funders—behavioral economics, human dimensions of climate change, population studies, life course development, aging, and race, ethnic, and gender studies.

An important example directly related to understanding the use of social science across a broad array of public policies is the ambitious effort pioneered by neoconservative social scientists who were skeptical about the effectiveness of many Great Society programs. With the Olin Foundation in the lead, private funds subsidized books, endowed university professorships, offered student fellowships, and established think tanks—similar to strategies earlier pioneered by the Spelman Rockefeller Memorial Fund—“all with the intent of changing the prevailing terms of debate” and advancing market-sympathetic policy (Rodgers, 2011, p. 7). This effort shaped the ongoing debates about the respective merits of the state and the market with respect to a long list of social policies—including whether poverty was better reduced by social welfare government programs or market forces, and whether school reform was better advanced through vouchers and school choice than leaving many educational practices under the influence of teacher unions.

Field development is not limited to foundations, though they have been particularly adept at it. The U.S. National Science Foundation (NSF) is attentive to how its funds might shape fields of inquiry, noting that in addition to its reliance on a well-established peer review process to guide its grant making, program officers should “identify promising research that responds to national priorities identified by Congress and the Administration” and to “incorporate agency or programmatic priorities” in NSF funding (Marrett, 2011, p. 3).2 Particularly important to our purpose, the portfolio of grants funded by the NSF is expected to achieve “special program objectives and initiatives” and to build “capacity in a new and promising research area” (Marrett, 2011, p. 5).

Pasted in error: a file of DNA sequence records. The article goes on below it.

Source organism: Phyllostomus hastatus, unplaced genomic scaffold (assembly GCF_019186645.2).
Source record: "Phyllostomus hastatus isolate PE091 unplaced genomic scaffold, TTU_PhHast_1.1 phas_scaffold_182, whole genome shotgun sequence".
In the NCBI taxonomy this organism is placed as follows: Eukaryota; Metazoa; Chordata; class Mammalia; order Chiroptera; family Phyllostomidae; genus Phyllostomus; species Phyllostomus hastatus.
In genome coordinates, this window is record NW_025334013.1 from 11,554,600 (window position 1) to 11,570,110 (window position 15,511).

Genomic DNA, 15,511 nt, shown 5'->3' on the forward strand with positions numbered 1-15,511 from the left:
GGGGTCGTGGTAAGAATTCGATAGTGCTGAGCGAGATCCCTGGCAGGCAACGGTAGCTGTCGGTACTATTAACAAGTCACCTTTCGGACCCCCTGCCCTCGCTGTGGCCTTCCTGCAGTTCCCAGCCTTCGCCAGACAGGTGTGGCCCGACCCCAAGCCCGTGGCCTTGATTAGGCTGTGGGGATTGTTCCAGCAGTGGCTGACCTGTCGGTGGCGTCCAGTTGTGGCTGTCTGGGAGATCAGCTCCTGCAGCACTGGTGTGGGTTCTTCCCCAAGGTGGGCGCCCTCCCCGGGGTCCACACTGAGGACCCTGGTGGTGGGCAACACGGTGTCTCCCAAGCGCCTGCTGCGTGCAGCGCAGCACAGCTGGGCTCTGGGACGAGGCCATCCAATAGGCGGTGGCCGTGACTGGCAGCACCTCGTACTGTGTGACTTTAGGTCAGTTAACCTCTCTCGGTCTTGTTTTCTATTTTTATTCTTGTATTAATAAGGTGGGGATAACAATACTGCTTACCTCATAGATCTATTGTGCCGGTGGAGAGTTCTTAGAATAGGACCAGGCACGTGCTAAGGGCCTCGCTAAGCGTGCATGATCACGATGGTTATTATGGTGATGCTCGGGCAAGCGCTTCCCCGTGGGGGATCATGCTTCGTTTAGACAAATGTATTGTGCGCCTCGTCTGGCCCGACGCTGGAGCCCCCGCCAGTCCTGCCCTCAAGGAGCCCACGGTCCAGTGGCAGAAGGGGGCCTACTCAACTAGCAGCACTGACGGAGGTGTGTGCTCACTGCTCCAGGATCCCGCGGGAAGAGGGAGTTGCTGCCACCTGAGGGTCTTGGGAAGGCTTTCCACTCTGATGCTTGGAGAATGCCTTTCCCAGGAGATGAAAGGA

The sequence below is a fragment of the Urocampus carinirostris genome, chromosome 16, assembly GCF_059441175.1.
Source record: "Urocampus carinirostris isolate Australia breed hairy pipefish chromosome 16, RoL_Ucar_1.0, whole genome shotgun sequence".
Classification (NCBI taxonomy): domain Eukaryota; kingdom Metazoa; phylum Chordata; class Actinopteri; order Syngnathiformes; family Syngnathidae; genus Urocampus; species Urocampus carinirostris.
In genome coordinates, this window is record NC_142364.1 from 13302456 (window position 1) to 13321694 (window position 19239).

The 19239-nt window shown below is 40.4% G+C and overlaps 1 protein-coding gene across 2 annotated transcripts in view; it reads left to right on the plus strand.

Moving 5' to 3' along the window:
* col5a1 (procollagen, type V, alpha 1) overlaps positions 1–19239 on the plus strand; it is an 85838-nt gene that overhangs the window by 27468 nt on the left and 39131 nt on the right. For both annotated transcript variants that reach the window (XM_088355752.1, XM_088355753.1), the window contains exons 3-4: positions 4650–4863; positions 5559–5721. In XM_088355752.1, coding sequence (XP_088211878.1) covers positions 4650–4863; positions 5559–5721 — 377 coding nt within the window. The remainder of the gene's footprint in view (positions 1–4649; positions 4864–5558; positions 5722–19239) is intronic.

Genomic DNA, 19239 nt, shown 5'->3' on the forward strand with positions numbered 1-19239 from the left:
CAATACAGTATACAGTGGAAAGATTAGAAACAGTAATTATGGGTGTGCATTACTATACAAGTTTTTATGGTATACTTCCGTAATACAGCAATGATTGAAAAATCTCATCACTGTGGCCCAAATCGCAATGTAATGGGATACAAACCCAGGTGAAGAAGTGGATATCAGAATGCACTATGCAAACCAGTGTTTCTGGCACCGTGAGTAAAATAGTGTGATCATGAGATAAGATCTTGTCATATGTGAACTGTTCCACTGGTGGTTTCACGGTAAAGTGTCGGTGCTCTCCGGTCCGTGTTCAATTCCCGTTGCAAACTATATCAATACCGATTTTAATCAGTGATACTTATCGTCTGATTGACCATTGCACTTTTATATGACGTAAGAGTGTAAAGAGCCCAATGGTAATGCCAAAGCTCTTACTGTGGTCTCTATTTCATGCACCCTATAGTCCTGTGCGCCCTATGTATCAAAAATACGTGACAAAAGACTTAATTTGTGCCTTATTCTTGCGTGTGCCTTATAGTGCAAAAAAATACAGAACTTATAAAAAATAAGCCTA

A highly visible and in some quarters sharply criticized foray is the recent Science of Science Policy Initiative (Fealing et al., 2011). The broad purpose is to develop an evidentiary base for policy decisions on investments in basic and applied scientific research. New federal programs associated with this purpose include the Science of Science and Innovation Policy at NSF and an interagency task force sponsored by the National Science and Technology Council. A virtual community of practice has been organized,


2For a technical description of NSF’s merit review policy, see [February 2012].

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